July 13, 2018 | Reading Time: 3 minutes

A Fiasco That’s Good for Democracy

Do you prefer republican values or Republican partisanship?

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The first thing that should be said about Peter Strzok’s testimony Thursday before the House Judiciary Committee is that it occurred during the workday. For that reason most people didn’t watch it. Most people, I’m guessing, heard about it second- or third-hand. They experienced a mediated version of the FBI agent’s dramatic testimony by way of mainstream media, social media or partisan media.

That’s too bad. Our republic would be healthier if more of us had opportunities to witness fiascoes like this. We saw two worlds collide, worlds that cannot be co-equals in a republic. If more people had a chance to directly witness their collision, I’d bet more would conclude that one is better for democracy than the other.

Who is Peter Strzok? He’s a counterespionage expert for the FBI who’d toil in obscurity if not for the Republicans’ dream of exploiting him. They want to use him to discredit Special Counsel Robert Mueller’s investigation into the Trump campaign.

How? Strzok was investigating Russian interference into the 2016 presidential election before any of us knew the Russians were interfering in the election (Strzok no longer works with the Mueller probe). During that time, he sent text messages to an FBI colleague that appear to have been sent ironically. Things like, “Oh for sure, we’ll stop this horse’s ass from being president of the United States” (not a real quote).

There were other texts in which he stated his opinion. He felt appalled by Trump’s attacking the family of a dead serviceman. In testimony, Strzok said, yup, I wrote those texts. Yup, I didn’t like Trump’s disgusting smears. But, he said, in no way did that affect my job. There are so many safeguards built into the FBI that I could not have biased the investigation if I wanted to. And by the way, if I wanted Hillary Clinton to win the election, I would have leaked the FBI investigation, but I didn’t.

That wasn’t enough for the Republicans. They took Strzok’s admitting to feeling disgust for a candidate who’d smear the family of a young man who died serving his country as sign of bias so deep Strzok could not have conducted himself impartially. Ergo, Robert Mueller’s investigation into Donald Trump’s campaign is rigged.

Strzok said forcefully, look, if you’re willing to claim bias, it’s on you to show evidence of it. Since you can’t show evidence of bias, there’s nothing to your claim. (All of this has been independently verified by a months-in-the-making internal FBI report showing that Strzok should not have sent those text message because of appearances. Even so, the inspector general looked for but did not find evidence of bias.)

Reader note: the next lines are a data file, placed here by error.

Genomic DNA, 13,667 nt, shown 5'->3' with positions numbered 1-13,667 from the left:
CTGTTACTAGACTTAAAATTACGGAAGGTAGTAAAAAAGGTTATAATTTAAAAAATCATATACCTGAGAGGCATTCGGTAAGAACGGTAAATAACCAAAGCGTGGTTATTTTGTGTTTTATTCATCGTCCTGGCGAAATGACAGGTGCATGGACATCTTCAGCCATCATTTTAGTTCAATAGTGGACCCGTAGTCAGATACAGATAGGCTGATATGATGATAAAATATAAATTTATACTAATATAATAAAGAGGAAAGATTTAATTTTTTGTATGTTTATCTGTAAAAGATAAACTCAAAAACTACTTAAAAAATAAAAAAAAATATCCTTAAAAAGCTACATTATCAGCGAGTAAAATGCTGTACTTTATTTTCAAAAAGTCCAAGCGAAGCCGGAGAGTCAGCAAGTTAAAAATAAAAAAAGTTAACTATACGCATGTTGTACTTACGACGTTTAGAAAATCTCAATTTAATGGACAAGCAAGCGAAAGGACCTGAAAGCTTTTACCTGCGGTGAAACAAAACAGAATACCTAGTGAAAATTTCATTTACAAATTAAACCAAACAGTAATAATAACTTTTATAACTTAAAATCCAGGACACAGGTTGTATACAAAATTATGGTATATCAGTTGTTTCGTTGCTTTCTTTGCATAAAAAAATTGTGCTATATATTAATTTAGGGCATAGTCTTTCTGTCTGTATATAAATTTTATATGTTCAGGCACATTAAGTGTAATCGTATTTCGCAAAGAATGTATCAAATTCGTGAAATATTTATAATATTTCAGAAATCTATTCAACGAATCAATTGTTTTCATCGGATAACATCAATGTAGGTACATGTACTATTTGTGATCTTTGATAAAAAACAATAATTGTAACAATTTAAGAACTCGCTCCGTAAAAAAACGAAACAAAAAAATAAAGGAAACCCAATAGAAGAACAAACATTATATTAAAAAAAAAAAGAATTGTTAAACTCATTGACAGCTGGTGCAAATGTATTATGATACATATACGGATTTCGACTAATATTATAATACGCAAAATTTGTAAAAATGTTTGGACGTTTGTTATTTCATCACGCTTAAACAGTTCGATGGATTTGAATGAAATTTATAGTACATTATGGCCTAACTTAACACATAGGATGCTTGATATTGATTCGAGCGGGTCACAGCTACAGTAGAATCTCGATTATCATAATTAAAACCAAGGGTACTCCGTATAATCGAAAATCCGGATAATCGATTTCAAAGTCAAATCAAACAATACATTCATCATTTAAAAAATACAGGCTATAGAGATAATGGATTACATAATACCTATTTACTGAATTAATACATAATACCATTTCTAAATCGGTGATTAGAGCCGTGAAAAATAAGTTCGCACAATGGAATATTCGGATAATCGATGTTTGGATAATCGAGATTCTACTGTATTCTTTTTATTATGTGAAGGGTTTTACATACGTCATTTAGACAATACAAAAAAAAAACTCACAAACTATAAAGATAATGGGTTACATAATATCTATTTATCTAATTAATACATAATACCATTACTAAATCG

Again, that wasn’t enough for the Republicans.

The more Strzok explained the empirical reasoning those goes into the professional operation of a federal law-enforcement agency, the more the Republicans acted like children outraged by the family picnic being cancelled on account of rain.

Kids: Why did you cancel the picnic?

Dad: Because it’s raising.

Kids: But you said we’d have a picnic!

Things went around and around like this for while, like 10 hours.

From that I concluded two things.

One is that the Republicans aren’t making any sense, don’t know that they aren’t making any sense or don’t care that they don’t know that they aren’t making any sense.

Two is that not caring that you don’t know that you don’t make any sense does not matter when you operate from within the conservative media echo chamber, where the demands of empirical reasoning may or may not have relevance. But it absolutely does matter once you step outside the conservative media echo chamber, where claims must be substantiated with evidence, where claimants are held accountable for their claims, and where failure to substantiate one’s claims undermines one’s credibility.

This is not to say that Peter Strzok is an upright citizen beyond doubt. I have no idea who he is. I don’t know anything about his reputation. But I could see that he was taking responsibility for poor judgment while trying to reassure lawmakers that poor judgment did not bias the investigation into Trump’s campaign. That made sense to me given that the Senate had released its own bipartisan report before the Fourth of July holiday saying, yup, the Russians attacked the election to favor Trump.

You don’t have to take Strzok’s side to see that he embodied values like honesty, transparency, and accountability that one wants to see flourish in a democracy, that must flourish in order for democracy to be healthy, whereas the Republicans demonstrated they can’t trust anyone who is not a Trump-loyal Republican.

One is these worlds is better than the other.

I think, when given a chance, most people know which is which.

More news!

As I was writing this, the US Department of Justice announced the indictment of 12 Russians who conspired with someone close to the Trump campaign to tip the election his way. That person was not named, and that person was not alleged to have done anything wrong—in this indictment. But the investigation goes on. Let’s hope!

John Stoehr is the editor of the Editorial Board. He writes the daily edition. Find him @johnastoehr.

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